WHS senior wins spot in Special Olympics USA Games

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School honored for Unified Sports programs

Shinya Honji is a senior at Westborough High School who was recently selected to participate in the 2022 Special Olympics USA Games. Photo/Cindy Zomar
Shinya Honji is a senior at Westborough High School who was recently selected to participate in the 2022 Special Olympics USA Games.
(Photo/Cindy Zomar)

By Cindy Zomar, Education Coordinator

WESTBOROUGH – Westborough High School senior Shinya Honji was recently selected to represent Massachusetts in the swimming portion of the 2022 Special Olympics USA Games to be held in Orlando, Florida next summer. 

As he and his school community celebrate this accomplishment, though, they’re also celebrating another major milestone, as Westborough High School (WHS) recently became one of only fifteen high schools in the country to be named both a Unified Champion School and a National Banner School

That latter designation commends the school’s ability to bring together students with and without intellectual and developmental disabilities in team events and programs to foster leadership, respect and dignity. 

“Westborough High School has continually provided a socially inclusive climate, one where there is whole school engagement,” said Patti Doherty, Vice President of Schools and Community Development for Special Olympics. 

 

WHS unified sports program grows

Catherine Caruso has been the unified sports coach for WHS since 2017. 

The school initially partnered with Algonquin for its unified track and field program. It split to form its own program for the 2018-2019 year, though, Caruso said.

Westborough High launched an additional strength and conditioning program last year. Caruso said she’s now hoping participation will pick up after a pilot year limited by pandemic restrictions.

 

WHS student named to 2022 USA Games team

WHS Principal, Brian Callaghan, explained that while a typical student participating in sports may encounter some issues, a student with intellectual and developmental disabilities must overcome a whole different set of challenges.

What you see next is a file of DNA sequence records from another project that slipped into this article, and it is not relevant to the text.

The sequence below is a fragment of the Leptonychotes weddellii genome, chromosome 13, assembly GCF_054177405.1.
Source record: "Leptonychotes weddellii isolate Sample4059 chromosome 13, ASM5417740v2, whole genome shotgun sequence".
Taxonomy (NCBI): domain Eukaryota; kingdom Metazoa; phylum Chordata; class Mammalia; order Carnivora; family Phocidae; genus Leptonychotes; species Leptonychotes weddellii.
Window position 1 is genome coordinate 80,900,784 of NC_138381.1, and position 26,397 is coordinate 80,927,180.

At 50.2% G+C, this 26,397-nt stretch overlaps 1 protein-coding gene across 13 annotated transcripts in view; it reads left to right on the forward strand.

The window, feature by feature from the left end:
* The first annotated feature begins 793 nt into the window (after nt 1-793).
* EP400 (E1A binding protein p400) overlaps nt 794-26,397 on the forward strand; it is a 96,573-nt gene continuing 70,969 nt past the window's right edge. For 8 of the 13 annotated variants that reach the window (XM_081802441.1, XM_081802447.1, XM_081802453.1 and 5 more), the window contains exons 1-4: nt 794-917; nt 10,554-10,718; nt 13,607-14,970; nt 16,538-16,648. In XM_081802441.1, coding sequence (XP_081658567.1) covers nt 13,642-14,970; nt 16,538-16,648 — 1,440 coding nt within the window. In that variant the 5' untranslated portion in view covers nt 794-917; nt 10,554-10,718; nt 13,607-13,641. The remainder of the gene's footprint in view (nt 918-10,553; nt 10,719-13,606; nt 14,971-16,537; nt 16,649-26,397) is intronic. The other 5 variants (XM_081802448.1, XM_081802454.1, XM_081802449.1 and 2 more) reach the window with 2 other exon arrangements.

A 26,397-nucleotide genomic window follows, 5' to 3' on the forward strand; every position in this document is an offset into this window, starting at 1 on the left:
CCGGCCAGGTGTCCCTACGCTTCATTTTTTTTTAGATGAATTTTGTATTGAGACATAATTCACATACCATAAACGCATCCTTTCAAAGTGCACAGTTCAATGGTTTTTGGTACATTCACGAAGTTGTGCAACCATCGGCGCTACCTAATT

That’s been the case for Shinya Honji as he has worked to earn his spot in the USA Games. 

“Shinya just keeps overcoming obstacles,” Shinya’s mother, Beth said. “He was really sick a month after birth, resulting in a feeding tube for three years. In third grade he tore his ACL and was in a leg brace for years. Growth hormone shots caused scoliosis, forcing a back brace at night. He didn’t walk until he was two, nor talk until he was five, and yet here he is, graduating from WHS in June and two days later going to compete in the USA Games in Orlando.” 

Beth went on to say that, while Shinya is small in stature, he has a big sense of humor and is a social butterfly. 

“He even enjoys helping other special needs students, showing them what to do [and] demonstrating his leadership skills,” she added. 

 

‘I love challenges’

Honji has competed in unified track and field, soccer, and basketball in addition to swimming. 

In Orlando, he will swim his three favorite events, which include the freestyle, the breaststroke and the backstroke. 

He said he is not nervous about competing at the national level. 

“I have three gold medals already in those events from States,” he said. “I enjoy it so much because it brings a lot more challenges and I love challenges. I think the other Special Olympics kids swimming also enjoy the challenges.” 

When he’s not honing his athletic skills, Honji also spends time researching and visiting steam trains as well as collecting antiques. He is an avid reader and enjoys playing video games with his Buddy from the Best Buddies program at school. 

 

 

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